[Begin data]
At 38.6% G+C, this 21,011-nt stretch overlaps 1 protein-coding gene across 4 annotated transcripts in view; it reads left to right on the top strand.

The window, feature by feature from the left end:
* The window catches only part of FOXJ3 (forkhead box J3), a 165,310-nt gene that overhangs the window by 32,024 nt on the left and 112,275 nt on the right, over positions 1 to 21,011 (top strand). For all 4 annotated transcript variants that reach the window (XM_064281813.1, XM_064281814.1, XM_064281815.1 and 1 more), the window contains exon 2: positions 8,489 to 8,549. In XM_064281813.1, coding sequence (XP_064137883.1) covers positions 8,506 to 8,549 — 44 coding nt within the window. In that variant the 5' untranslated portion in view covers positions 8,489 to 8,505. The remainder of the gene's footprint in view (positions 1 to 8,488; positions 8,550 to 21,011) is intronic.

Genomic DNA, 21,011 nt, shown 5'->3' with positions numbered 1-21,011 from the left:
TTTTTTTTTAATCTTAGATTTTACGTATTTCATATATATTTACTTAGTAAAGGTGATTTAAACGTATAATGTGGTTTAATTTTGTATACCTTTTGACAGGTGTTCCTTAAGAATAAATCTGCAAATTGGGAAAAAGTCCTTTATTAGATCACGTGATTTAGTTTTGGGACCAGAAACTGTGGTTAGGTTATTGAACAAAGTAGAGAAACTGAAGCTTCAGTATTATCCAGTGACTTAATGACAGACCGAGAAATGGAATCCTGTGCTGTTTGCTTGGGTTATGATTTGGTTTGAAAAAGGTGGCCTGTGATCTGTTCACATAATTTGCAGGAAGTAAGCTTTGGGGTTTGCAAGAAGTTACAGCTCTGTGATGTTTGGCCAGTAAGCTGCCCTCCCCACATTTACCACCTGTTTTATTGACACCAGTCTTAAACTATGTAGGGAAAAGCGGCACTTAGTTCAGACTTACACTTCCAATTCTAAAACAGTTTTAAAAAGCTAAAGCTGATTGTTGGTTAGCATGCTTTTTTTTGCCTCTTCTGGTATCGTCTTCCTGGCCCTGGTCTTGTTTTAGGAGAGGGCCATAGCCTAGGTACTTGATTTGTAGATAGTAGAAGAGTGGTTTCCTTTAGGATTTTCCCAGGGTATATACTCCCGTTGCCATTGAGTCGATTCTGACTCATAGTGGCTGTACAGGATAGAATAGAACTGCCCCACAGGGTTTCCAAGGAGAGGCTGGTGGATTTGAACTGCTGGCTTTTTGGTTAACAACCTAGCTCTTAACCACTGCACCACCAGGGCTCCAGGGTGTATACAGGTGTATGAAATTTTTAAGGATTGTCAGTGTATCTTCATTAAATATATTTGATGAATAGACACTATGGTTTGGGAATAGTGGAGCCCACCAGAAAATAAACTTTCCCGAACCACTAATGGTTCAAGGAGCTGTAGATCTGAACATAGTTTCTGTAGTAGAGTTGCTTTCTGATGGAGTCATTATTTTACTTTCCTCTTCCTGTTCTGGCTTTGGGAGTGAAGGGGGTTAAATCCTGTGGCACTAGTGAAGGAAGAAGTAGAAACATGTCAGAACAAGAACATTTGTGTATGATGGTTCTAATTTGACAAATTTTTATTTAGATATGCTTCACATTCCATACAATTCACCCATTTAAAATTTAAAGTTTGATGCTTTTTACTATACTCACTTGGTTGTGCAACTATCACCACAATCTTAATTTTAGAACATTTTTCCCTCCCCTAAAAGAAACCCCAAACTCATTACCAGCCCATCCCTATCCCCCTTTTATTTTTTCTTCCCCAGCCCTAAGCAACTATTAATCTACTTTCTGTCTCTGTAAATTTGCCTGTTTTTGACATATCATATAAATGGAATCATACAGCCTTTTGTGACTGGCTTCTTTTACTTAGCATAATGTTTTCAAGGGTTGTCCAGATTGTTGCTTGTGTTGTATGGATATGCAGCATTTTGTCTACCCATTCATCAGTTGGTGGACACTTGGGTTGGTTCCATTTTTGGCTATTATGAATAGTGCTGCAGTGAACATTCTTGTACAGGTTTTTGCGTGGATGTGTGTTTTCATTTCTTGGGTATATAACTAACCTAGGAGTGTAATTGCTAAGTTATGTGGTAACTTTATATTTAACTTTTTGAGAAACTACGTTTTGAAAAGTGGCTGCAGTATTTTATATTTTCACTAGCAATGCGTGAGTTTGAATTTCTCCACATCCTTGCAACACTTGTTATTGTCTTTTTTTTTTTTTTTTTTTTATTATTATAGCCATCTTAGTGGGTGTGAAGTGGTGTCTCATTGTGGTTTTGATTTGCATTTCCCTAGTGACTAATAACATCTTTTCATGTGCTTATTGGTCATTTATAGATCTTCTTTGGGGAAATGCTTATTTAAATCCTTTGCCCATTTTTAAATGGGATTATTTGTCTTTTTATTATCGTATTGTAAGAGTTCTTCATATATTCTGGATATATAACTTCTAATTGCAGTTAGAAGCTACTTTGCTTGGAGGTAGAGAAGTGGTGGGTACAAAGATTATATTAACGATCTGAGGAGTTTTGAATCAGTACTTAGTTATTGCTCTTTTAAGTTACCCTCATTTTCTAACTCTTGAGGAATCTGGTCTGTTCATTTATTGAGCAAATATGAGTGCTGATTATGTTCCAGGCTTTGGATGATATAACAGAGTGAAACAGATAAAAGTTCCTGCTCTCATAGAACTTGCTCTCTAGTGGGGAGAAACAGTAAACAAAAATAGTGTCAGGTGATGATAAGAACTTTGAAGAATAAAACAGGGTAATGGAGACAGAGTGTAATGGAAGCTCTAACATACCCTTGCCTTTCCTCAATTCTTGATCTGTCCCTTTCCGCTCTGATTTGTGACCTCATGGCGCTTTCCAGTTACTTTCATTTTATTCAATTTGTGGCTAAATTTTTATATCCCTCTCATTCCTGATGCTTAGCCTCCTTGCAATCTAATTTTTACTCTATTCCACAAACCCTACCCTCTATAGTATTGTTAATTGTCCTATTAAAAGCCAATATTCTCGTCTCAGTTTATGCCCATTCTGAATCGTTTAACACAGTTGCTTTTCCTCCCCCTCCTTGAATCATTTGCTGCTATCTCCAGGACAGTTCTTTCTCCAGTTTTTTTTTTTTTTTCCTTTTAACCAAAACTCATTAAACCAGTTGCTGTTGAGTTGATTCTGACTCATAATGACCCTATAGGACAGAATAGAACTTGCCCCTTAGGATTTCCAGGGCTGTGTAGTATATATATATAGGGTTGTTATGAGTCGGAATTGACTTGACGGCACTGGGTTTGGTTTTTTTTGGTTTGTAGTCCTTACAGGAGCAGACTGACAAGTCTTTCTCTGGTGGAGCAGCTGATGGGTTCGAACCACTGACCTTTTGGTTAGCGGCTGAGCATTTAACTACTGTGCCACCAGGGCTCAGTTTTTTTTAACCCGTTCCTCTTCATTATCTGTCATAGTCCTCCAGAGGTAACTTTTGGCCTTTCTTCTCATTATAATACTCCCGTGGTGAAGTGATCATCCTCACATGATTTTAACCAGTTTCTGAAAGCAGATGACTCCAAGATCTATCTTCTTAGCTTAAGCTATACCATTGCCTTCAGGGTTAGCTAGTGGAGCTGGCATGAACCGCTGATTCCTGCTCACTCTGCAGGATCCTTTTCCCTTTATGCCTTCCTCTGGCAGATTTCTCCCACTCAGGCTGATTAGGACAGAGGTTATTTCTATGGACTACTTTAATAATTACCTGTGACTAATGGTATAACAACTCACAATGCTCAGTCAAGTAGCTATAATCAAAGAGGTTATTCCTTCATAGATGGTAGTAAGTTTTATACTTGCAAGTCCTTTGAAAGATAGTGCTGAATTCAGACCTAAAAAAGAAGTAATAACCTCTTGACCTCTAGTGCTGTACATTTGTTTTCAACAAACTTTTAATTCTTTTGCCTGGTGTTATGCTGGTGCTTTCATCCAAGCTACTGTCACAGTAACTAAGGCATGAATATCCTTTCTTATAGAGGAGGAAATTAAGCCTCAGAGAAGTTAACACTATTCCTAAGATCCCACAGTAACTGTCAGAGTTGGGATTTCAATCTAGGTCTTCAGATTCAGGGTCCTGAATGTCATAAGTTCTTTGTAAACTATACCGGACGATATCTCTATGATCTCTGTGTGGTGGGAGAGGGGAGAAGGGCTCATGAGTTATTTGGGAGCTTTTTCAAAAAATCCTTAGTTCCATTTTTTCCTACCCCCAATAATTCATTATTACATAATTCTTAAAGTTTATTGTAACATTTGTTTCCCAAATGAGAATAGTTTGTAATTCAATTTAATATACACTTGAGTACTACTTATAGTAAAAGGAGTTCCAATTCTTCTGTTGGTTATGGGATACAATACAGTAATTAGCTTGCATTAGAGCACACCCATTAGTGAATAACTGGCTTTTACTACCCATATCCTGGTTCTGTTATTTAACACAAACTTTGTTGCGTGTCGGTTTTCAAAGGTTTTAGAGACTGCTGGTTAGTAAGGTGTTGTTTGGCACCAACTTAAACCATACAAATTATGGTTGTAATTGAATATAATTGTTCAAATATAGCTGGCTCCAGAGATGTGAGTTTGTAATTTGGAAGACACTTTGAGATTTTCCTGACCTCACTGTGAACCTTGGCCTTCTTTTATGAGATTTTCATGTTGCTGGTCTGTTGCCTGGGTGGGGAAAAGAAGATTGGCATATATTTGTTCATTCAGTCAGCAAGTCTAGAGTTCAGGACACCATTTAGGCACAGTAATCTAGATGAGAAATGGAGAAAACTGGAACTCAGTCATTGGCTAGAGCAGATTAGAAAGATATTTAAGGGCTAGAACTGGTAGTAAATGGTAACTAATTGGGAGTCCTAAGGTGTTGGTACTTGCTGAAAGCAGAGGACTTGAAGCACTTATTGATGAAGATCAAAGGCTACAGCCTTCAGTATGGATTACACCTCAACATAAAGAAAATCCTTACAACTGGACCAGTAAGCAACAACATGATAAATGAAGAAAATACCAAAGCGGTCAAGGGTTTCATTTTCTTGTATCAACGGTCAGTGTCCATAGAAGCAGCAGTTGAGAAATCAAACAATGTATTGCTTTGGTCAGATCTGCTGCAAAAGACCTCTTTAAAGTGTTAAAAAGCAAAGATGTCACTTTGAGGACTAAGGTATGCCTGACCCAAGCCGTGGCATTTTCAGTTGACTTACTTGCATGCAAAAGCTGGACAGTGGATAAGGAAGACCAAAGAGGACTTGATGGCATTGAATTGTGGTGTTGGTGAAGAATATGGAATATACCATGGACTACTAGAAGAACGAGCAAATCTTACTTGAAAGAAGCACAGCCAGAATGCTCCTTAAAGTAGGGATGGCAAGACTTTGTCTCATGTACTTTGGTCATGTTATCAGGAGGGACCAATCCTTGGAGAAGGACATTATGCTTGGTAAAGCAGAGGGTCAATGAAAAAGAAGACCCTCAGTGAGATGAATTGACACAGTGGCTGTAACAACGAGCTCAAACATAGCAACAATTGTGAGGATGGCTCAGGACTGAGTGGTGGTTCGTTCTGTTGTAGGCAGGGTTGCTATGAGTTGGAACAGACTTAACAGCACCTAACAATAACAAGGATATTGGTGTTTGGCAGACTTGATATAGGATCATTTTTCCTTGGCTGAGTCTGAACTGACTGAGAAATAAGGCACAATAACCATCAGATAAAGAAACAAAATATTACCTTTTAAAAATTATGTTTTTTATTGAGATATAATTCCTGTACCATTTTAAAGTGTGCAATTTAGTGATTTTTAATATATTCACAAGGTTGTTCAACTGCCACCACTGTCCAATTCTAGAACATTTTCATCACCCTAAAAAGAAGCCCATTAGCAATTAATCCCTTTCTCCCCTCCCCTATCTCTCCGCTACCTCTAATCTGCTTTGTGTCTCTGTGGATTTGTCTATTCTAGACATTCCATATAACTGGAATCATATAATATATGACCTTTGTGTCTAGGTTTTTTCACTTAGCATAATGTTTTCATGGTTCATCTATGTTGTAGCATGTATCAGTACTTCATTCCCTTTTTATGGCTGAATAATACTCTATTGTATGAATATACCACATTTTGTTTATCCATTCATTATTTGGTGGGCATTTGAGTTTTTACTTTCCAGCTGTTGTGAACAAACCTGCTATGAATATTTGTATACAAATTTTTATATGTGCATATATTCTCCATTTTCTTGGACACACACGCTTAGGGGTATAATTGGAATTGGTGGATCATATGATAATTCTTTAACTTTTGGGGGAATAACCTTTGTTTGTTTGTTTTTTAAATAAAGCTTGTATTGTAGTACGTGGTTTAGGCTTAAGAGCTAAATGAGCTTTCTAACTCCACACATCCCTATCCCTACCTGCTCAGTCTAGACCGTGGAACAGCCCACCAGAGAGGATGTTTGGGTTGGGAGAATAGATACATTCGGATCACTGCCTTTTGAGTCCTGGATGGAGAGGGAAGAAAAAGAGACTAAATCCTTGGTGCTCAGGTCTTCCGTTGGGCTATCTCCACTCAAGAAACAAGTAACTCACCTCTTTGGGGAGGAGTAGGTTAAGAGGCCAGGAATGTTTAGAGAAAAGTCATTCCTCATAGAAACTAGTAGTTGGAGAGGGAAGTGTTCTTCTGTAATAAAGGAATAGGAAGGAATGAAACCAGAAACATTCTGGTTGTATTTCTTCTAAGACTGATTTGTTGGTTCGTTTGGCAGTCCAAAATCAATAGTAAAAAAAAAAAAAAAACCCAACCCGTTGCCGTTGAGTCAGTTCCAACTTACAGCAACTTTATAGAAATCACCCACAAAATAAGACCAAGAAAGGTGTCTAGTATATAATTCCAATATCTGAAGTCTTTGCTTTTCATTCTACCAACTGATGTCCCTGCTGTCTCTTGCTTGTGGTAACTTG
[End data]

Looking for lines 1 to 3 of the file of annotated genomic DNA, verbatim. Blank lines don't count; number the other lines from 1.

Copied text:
At 38.6% G+C, this 21,011-nt stretch overlaps 1 protein-coding gene across 4 annotated transcripts in view; it reads left to right on the top strand.

The window, feature by feature from the left end:
* The window catches only part of FOXJ3 (forkhead box J3), a 165,310-nt gene that overhangs the window by 32,024 nt on the left and 112,275 nt on the right, over positions 1 to 21,011 (top strand). For all 4 annotated transcript variants that reach the window (XM_064281813.1, XM_064281814.1, XM_064281815.1 and 1 more), the window contains exon 2: positions 8,489 to 8,549. In XM_064281813.1, coding sequence (XP_064137883.1) covers positions 8,506 to 8,549 — 44 coding nt within the window. In that variant the 5' untranslated portion in view covers positions 8,489 to 8,505. The remainder of the gene's footprint in view (positions 1 to 8,488; positions 8,550 to 21,011) is intronic.